Gibbons in China represent the northernmost margin of present day gibbon species distribution (around N25°). Compared to tropical habitats, northern gibbon habitats are characterized by low temperatures and remarkable seasonal variation in fruit abundance. How gibbons adapt to their cold and seasonal habitats and what ecological factors affect their sociality are key questions for understanding their ecology and social system evolution, the elucidation of which will contribute to the conservation of these special populations/species...
March 12, 2018: Zoological Research
Agustín Camacho, Travis Rusch, Graham Ray, Rory S Telemeco, Miguel Trefaut Rodrigues, Michael J Angilletta
Understanding the impacts of anthropogenic climate change requires knowing how animals avoid heat stress, and the consequences of failing to do so. Animals primarily use behavior to avoid overheating, but biologists' means for measuring and interpreting behavioral signs of stress require more development. Herein, we develop the measurement of behavioral thermal tolerance using four species of lizards. First, we adapt the voluntary thermal maximum concept (VTM) to facilitate its measurement, interpretation, and comparison across species...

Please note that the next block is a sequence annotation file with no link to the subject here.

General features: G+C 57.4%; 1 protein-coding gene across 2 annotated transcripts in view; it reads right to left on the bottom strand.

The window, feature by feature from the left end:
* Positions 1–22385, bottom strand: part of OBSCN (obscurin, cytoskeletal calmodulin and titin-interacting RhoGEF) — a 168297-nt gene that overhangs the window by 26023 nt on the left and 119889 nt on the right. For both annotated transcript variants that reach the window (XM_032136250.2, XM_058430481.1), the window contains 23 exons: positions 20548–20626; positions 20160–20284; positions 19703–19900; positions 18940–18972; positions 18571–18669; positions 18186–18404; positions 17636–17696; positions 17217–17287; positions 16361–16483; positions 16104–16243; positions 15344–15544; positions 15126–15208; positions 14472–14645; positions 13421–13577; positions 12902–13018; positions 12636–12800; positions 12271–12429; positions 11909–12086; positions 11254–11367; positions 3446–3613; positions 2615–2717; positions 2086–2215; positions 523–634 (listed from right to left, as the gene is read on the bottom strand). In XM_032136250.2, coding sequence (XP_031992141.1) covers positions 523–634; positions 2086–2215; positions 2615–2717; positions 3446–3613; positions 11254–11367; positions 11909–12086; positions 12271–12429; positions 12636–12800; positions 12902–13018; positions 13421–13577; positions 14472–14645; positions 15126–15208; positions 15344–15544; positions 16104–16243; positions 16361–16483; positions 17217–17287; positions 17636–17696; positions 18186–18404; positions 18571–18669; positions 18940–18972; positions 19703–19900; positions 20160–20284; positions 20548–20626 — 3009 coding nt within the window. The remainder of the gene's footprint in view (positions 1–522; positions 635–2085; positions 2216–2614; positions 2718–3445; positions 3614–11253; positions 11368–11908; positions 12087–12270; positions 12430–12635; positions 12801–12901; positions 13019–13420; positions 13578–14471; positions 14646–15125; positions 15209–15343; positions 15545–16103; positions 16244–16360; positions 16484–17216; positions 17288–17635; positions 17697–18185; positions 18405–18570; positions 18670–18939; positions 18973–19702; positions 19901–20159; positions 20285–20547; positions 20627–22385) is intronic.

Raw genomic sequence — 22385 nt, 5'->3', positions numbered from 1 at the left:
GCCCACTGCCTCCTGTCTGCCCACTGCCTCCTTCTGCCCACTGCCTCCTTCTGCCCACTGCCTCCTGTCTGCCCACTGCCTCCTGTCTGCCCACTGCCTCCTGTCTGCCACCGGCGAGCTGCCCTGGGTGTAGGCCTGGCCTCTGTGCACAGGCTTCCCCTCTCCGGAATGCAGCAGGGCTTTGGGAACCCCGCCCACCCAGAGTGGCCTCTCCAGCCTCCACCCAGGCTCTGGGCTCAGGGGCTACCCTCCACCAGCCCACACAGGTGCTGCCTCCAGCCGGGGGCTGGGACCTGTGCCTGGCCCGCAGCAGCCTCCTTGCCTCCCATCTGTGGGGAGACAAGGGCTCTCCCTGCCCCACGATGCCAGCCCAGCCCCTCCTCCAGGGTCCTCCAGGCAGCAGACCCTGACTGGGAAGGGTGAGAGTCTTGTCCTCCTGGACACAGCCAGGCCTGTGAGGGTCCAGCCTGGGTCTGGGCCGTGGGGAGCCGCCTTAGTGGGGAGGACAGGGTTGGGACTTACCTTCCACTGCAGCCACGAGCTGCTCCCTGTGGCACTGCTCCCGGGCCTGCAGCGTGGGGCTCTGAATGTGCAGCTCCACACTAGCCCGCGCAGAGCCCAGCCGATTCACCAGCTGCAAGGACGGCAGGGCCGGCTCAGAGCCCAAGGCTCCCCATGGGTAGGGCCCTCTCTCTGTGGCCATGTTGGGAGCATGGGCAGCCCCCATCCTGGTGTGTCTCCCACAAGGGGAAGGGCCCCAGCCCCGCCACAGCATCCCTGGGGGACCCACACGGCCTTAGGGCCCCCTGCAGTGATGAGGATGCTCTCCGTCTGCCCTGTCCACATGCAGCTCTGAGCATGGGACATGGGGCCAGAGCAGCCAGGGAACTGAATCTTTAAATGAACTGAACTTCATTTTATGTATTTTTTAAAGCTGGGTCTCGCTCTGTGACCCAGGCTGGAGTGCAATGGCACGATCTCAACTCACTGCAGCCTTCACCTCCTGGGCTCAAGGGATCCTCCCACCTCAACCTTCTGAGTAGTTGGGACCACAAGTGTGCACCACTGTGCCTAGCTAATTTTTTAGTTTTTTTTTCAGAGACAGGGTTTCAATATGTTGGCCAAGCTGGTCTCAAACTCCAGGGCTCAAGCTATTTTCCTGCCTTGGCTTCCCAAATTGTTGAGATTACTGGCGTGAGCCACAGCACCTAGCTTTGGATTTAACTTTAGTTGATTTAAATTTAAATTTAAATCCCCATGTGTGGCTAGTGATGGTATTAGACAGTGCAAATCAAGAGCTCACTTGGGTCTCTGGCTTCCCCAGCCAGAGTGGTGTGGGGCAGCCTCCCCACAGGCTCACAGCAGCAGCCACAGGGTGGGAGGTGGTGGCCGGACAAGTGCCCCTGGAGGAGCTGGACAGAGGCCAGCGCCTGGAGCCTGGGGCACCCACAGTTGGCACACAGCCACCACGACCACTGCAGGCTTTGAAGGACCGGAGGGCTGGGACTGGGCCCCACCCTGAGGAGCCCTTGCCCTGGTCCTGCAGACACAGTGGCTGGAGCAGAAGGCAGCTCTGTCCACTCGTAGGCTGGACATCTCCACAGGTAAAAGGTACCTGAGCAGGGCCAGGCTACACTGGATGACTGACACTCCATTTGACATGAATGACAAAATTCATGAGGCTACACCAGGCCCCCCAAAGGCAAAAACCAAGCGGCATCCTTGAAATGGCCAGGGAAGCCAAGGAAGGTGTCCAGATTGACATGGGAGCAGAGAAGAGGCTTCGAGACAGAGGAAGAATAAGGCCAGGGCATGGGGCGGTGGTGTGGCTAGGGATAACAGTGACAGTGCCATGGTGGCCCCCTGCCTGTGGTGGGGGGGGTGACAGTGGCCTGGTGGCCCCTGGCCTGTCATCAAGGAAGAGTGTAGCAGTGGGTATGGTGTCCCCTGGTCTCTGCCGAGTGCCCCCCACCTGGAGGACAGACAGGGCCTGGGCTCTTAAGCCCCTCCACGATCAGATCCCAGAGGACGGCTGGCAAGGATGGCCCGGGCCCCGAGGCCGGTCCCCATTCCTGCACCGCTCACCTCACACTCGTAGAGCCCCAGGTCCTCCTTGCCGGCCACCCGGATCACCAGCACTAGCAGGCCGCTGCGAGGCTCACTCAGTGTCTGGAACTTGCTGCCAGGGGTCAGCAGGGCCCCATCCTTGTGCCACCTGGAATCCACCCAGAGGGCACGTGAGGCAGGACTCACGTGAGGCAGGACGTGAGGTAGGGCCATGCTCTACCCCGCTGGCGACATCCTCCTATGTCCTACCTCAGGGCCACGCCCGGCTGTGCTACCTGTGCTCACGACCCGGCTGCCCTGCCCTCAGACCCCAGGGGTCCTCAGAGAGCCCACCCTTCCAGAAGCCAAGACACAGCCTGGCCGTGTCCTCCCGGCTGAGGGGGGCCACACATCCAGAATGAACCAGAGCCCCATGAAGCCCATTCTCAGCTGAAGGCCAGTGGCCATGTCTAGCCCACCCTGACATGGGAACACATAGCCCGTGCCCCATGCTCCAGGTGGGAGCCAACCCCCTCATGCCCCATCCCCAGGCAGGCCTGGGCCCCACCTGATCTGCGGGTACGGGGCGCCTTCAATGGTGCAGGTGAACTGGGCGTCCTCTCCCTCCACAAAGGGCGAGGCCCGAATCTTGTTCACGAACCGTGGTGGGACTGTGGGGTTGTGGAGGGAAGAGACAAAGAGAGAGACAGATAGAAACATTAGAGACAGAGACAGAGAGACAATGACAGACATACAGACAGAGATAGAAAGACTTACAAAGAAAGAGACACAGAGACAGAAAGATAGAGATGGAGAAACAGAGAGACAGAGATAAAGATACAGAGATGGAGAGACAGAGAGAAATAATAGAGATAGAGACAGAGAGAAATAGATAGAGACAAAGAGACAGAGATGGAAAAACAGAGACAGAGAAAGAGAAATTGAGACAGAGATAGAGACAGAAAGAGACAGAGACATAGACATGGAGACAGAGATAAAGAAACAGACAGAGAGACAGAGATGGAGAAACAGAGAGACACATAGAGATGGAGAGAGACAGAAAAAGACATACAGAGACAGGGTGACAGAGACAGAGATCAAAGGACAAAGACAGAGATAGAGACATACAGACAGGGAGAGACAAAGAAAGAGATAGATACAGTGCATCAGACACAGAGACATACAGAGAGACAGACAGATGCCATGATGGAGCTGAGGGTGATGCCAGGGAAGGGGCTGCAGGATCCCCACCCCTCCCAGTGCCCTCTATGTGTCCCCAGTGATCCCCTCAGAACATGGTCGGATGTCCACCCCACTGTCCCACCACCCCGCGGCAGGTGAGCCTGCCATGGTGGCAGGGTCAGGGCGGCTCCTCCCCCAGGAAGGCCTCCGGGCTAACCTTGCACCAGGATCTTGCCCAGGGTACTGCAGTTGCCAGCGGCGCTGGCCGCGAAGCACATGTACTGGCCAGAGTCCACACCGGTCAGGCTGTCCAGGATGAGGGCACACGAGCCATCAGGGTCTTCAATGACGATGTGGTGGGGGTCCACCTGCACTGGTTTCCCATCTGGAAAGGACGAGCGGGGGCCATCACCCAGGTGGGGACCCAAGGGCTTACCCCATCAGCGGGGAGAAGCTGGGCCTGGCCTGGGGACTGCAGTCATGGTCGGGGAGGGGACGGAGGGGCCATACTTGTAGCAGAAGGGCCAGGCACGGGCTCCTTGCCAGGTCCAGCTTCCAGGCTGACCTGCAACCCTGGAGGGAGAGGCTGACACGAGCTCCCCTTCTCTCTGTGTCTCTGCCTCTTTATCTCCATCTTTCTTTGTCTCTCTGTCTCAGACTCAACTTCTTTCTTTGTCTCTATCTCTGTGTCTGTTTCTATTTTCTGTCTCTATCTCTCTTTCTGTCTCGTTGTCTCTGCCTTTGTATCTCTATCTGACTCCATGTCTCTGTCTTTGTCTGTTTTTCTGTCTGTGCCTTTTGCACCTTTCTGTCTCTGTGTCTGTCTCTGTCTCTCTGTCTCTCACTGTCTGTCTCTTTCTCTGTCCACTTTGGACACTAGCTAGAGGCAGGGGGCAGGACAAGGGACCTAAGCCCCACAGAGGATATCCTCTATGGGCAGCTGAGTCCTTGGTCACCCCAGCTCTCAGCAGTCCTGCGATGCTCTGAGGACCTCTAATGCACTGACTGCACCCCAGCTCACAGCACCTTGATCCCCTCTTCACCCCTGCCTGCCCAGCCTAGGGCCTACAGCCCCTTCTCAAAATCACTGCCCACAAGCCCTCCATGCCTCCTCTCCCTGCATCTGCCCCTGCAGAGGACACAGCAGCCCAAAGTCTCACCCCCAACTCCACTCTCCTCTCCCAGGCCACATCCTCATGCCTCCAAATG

April 2018: Journal of Thermal Biology
Florian Ferreri, Alexis Bourla, Stephane Mouchabac, Laurent Karila
Background: New technologies can profoundly change the way we understand psychiatric pathologies and addictive disorders. New concepts are emerging with the development of more accurate means of collecting live data, computerized questionnaires, and the use of passive data. Digital phenotyping , a paradigmatic example, refers to the use of computerized measurement tools to capture the characteristics of different psychiatric disorders. Similarly, machine learning-a form of artificial intelligence-can improve the classification of patients based on patterns that clinicians have not always considered in the past...
2018: Frontiers in Psychiatry
Carolyn M Bauer, Loreto A Correa, Luis A Ebensperger, L Michael Romero
The Common Degu (Octodon degus) is a small rodent endemic to central Chile. It has become an important model for comparative vertebrate endocrinology because of several uncommon life-history features - it is diurnal, shows a high degree of sociality, practices plural breeding with multiple females sharing natal burrows, practices communal parental care, and can easily be studied in the laboratory and the field. Many studies have exploited these features to make contributions to comparative endocrinology. This review summarizes contributions in four major areas...